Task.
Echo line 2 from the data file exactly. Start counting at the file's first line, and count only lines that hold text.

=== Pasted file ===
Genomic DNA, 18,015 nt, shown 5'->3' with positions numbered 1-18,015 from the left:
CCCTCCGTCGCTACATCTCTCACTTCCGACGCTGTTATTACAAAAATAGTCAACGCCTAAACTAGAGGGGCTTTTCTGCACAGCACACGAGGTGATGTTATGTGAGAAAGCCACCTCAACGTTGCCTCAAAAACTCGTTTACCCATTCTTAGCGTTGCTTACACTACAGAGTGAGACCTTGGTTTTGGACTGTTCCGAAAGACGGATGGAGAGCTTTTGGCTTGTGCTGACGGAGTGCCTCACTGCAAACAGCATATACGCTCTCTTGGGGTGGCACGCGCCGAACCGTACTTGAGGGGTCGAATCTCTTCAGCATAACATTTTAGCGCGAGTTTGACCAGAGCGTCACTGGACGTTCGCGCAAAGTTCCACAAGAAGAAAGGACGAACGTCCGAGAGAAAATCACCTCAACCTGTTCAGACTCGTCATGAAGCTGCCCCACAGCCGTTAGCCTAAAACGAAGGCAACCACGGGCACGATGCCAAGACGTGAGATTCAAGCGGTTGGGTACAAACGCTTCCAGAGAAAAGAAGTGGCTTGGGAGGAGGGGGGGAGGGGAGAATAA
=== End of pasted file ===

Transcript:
CCCTCCGTCGCTACATCTCTCACTTCCGACGCTGTTATTACAAAAATAGTCAACGCCTAAACTAGAGGGGCTTTTCTGCACAGCACACGAGGTGATGTTATGTGAGAAAGCCACCTCAACGTTGCCTCAAAAACTCGTTTACCCATTCTTAGCGTTGCTTACACTACAGAGTGAGACCTTGGTTTTGGACTGTTCCGAAAGACGGATGGAGAGCTTTTGGCTTGTGCTGACGGAGTGCCTCACTGCAAACAGCATATACGCTCTCTTGGGGTGGCACGCGCCGAACCGTACTTGAGGGGTCGAATCTCTTCAGCATAACATTTTAGCGCGAGTTTGACCAGAGCGTCACTGGACGTTCGCGCAAAGTTCCACAAGAAGAAAGGACGAACGTCCGAGAGAAAATCACCTCAACCTGTTCAGACTCGTCATGAAGCTGCCCCACAGCCGTTAGCCTAAAACGAAGGCAACCACGGGCACGATGCCAAGACGTGAGATTCAAGCGGTTGGGTACAAACGCTTCCAGAGAAAAGAAGTGGCTTGGGAGGAGGGGGGGAGGGGAGAATAA